Sensitivity means knowing the questions you shouldn't ask your LGBTQ friends
Chances are you have a friend or know someone that belongs to the LGBTQIA+ community. And as the world generally becomes more accepting (read: curious) about this part of the gender spectrum, it’s really no wonder why questions have been raised. As such, you yourself might have asked about how things work in these types of romantic relationships—but it’s easy for ignorance to be the root of insensitivity.
RELATED: Some Of Our Favorite LGBT Artists
As respect is a great foundation for friendships and familial relationships, it pays to be respectful to those who identify as gay, lesbian, bisexual and however else they see themselves. Without further ado, here are some questions you shouldn’t ask your LGBTQ friends:
“So…how do you do it?”
Think about it this way: If you don’t like this question being directed at you, then there’s no reason to ask anyone else about it—and yes, this includes your LGBTQIA+ acquaintances. The good news is, the internet exists now and if you really want the answer, you can get it yourself.
The bottom line us that being intimate is possible across all genders.
“Are you sure you’re gay? You don’t look it!”
You may think that this is harmless (or even a compliment), but it can come off as offensive. First, you’re implying that LGBTQIA+ individuals must look a certain way and that’s the only way they can look. Second, self-expression is essential to anyone regardless of their gender and the way that someone dresses is not indicative of how deep their homosexuality goes. They do not necessarily shop at the same stores, watch the same shows or have the same hobbies.
Moreover, you’re invalidating their gender identity. If someone wants to live their truth and tell you that they’re gay, they are.
“Is this just a phase?”
Once again, invalidation underscores this question. It assumes that the person you’re asking is going through something and that their outlet or coping mechanism is getting into a homosexual relationship. Exploring one’s sexuality is not synonymous to going through a phase.
“When did you decide to pursue this lifestyle?”
No body plans to be part of the LGBTQIA+ community; it’s not something you can predict. People discover this at their own pace and through their own unique circumstances. Some know from when they’re children and others find out later in life. It’s not a conscious decision but is more of a discovery of coming to terms with oneself.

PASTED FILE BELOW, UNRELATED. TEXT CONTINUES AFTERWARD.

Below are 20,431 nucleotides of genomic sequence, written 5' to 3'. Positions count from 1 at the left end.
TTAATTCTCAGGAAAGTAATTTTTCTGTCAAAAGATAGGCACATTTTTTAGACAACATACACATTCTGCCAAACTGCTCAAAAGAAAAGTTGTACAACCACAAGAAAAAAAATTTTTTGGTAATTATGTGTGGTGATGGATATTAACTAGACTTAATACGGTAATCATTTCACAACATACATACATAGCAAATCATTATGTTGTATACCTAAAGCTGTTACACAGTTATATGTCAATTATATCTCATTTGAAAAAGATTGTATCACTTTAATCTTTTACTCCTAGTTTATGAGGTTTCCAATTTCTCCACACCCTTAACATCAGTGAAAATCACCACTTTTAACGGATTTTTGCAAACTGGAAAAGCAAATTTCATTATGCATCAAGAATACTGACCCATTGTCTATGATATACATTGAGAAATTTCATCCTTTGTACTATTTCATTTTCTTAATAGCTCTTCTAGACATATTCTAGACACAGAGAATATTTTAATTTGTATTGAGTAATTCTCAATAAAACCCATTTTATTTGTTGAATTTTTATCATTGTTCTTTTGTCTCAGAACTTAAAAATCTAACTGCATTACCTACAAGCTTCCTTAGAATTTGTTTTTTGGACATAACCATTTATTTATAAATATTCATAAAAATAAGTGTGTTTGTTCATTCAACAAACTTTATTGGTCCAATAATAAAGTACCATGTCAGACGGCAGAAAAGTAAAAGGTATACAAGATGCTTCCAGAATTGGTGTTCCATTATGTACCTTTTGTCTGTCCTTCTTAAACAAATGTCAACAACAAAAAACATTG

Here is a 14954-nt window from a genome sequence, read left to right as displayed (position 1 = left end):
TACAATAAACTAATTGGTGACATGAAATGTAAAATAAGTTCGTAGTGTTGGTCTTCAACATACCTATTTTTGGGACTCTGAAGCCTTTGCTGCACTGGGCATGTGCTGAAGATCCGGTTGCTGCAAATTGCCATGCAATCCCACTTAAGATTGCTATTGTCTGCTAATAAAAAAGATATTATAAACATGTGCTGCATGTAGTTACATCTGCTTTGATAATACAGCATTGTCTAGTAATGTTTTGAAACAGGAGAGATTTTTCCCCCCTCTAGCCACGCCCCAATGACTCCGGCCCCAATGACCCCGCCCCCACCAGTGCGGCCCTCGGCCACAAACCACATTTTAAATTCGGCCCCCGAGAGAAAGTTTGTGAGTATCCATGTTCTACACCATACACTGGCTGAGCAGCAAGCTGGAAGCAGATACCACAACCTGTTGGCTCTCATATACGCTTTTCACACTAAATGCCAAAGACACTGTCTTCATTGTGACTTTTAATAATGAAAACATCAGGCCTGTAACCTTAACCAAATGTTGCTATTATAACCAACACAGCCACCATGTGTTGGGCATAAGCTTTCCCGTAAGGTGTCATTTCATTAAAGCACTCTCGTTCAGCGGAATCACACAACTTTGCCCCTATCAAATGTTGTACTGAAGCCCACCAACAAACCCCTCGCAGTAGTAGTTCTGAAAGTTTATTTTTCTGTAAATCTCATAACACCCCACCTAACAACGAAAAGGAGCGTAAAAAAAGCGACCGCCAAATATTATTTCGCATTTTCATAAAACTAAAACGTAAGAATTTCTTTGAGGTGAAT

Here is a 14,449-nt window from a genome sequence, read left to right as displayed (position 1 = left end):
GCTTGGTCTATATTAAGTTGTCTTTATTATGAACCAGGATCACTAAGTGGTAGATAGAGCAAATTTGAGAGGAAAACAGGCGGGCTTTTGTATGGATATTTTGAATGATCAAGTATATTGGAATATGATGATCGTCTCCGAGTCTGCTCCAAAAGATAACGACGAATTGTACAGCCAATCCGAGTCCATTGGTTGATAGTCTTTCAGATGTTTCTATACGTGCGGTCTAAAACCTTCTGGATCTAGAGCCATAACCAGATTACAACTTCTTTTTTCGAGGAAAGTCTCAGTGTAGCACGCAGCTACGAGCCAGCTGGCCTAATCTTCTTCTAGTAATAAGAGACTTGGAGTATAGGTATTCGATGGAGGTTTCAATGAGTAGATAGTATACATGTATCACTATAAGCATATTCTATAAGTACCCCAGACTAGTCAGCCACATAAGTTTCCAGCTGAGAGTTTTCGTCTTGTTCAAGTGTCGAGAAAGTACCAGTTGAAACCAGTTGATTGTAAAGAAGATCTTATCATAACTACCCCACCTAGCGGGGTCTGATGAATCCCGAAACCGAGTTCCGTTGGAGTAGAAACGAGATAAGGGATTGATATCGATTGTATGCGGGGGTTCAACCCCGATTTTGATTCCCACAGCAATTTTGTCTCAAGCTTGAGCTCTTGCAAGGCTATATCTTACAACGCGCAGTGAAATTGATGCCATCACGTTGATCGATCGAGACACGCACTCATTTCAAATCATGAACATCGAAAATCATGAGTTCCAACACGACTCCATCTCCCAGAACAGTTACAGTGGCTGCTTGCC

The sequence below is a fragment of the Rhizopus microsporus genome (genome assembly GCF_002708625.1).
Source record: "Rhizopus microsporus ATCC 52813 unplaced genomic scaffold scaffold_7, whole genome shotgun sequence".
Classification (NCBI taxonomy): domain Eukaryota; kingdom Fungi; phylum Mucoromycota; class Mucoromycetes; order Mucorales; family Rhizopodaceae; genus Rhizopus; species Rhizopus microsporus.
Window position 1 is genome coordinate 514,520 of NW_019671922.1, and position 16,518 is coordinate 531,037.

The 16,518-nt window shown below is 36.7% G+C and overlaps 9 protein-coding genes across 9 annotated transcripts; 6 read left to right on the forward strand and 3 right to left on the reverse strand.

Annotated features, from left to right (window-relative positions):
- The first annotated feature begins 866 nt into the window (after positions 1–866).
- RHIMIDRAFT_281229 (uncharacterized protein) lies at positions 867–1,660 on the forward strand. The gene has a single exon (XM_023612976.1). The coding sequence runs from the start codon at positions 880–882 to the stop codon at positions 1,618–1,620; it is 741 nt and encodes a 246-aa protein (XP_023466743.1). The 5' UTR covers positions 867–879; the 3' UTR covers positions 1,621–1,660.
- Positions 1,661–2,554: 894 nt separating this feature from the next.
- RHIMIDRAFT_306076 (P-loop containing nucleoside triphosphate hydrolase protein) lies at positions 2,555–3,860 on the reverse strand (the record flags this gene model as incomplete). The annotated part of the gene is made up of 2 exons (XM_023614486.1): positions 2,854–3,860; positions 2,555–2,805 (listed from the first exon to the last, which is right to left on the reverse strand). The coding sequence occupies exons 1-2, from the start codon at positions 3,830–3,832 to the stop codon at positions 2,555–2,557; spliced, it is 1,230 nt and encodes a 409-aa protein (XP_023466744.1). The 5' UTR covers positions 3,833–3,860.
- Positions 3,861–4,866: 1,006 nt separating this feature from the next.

More importantly, it isn’t a lifestyle. Falling in love is not a trend that LGBTQIA+ individuals subscribe to. Love is love is love.
For bisexuals: “Which do you prefer?”
To be fair, there might be some bisexual individuals who could answer this question; but it doesn’t work that way for everyone. Attraction is incredibly subjective and, often enough, you can’t rate it. Bisexuals identify as they do because they are attracted to both men and women and it just doesn’t matter which one “weighs greater” than the other.
For lesbians: “Did a man hurt you?”
There are many reasons for a woman to like a woman, but a man never comes into that picture. Lesbians are attracted to women for no other reason than they are attracted to them.
For couples: “Who’s the boy and who’s the girl in the relationship?”
The answer: no one is.
The thing about this questions is that it tries to fit an LGBTQIA+ relationship in a heterosexual square—which absolutely misses the point. It negates the gender identity of the people in the relationship, as if it’s only valid when one fits the role of the guy and the other, the girl. This also assumes or builds upon set gender constructs that men should act or look a certain way while women should do or look or be the other.
Curiosity is not a bad thing, but neither is practicing sensitivity to those you care about. You can watch shows, movies and documentaries in whatever way you choose to help you learn and understand the community more. And yes, you can definitely ask questions directly, too—but keep in mind if those are questions you yourself would like to be asked.